W3C home > Mailing lists > Public > public-webapps@w3.org > October to December 2010

Re: [IndexedDB] Why rely on run-to-completion?

From: Keean Schupke <keean@fry-it.com>
Date: Thu, 30 Dec 2010 23:42:49 +0000
Message-ID: <AANLkTi=i4fA--QGtZ=to8xcB57YDYBijCoQ3je4kXGE3@mail.gmail.com>
To: Jonas Sicking <jonas@sicking.cc>
Cc: Axel Rauschmayer <axel@rauschma.de>, glenn@zewt.org, public-webapps@w3.org
On 30 December 2010 23:08, Jonas Sicking <jonas@sicking.cc> wrote:

> On Thu, Dec 30, 2010 at 2:19 PM, Keean Schupke <keean@fry-it.com> wrote:
> > The JavaScript engine we have implemented has interpreter continuations.
> So
> > at bytecode boundaries it is able to process pending events. (not saying
> it
> > currently does this, but it may in the future). This is not
> multi-threading,
> > there is only one thread per "engine" which maintains an interpreter
> > environment and communicates with other engines by message passing (we
> > already have a worker API, although non-standard).
> > This could cause a problem with the current API. The fix for this is to
> make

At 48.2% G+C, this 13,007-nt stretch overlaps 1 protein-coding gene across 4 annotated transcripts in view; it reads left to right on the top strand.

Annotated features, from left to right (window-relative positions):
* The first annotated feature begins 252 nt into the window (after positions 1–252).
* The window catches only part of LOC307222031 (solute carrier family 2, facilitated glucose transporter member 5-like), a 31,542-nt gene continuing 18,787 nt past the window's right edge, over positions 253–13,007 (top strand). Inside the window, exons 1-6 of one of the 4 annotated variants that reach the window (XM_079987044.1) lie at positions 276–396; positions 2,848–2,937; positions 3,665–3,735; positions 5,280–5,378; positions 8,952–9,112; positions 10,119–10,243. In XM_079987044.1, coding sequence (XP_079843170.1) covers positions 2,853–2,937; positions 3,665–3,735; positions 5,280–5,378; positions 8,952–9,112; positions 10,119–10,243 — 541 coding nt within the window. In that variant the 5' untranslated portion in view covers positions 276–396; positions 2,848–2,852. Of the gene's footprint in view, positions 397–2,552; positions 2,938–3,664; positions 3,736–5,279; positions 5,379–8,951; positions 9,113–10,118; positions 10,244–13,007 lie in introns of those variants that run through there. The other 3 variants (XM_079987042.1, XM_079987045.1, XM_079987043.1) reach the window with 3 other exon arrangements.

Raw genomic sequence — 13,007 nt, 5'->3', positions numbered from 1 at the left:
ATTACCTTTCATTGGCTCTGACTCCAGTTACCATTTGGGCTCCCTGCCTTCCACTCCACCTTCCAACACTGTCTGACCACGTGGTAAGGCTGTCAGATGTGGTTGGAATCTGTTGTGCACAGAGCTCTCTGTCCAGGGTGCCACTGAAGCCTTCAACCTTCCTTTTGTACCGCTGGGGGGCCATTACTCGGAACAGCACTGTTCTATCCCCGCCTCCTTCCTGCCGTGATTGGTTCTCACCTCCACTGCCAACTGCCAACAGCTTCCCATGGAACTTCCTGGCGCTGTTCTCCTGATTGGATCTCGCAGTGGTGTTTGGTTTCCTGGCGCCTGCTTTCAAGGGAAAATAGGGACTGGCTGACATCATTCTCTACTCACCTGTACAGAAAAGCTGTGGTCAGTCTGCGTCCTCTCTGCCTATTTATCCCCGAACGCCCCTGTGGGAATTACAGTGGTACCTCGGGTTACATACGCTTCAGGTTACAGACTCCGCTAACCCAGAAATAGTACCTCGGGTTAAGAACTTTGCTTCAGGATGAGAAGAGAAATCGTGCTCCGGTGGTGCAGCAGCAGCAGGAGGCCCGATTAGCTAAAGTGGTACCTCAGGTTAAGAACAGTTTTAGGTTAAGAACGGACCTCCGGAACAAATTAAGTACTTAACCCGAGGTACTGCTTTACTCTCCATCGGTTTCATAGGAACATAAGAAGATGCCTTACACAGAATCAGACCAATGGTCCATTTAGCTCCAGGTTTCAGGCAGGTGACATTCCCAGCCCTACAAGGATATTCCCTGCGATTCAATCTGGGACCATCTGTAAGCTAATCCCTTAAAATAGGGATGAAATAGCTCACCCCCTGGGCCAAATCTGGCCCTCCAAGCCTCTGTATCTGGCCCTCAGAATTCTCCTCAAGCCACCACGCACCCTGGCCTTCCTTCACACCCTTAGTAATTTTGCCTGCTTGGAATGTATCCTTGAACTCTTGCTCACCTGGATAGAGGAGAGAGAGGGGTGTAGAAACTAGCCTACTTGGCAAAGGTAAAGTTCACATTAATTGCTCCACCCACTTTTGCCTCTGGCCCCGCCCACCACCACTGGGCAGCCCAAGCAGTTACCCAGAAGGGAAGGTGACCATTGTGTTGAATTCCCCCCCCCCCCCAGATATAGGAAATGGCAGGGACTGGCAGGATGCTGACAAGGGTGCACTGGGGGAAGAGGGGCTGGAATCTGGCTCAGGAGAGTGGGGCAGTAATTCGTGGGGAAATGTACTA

> > sure the callbacks are defined before the function using the callbacks is
> > called.
> > I think keeping away from multi-threading in JS is sensible (perhaps
> Erlang
> > style multi-processing would be good though). However "interrupting" the
> > interpreter to process callbacks is just a single thread and causes no
> > problems providing the callbacks are initialised before the call that
> > initialises the background process that will generate the asynchronous
> > event.
> If you are interrupting at arbitrary points in the execution and
> running other script contexts which can synchronously call into the
> first javascript context, then you are implementing multithreading.
> This is in fact exactly how multithreading works on single-core CPUs.
> It means that you are exposing race conditions and all other threading
> hazards to webpages.
> / Jonas

That makes complete sense to me, although not all threading hazards would be
exposed, as partial writes will not be a problem, all variable accesses will
automatically be atomic.  But yes, race conditions would be a problem with
interrupts so I agree its a bad idea.  (The interpreter continuations are
currently used to store interpreter state when executing a blocking IO
action, so that other engines can carry on running when running in a single
threaded environment).

In that case I can't see any limitations to the current API.

As for the aesthetic considerations, the way JavaScript works is by events,
it makes more sense to expose the API as events rather than callbacks, as
callbacks give the false impression that the callback can happen at any

Received on Thursday, 30 December 2010 23:43:21 UTC

This archive was generated by hypermail 2.4.0 : Friday, 17 January 2020 18:13:14 UTC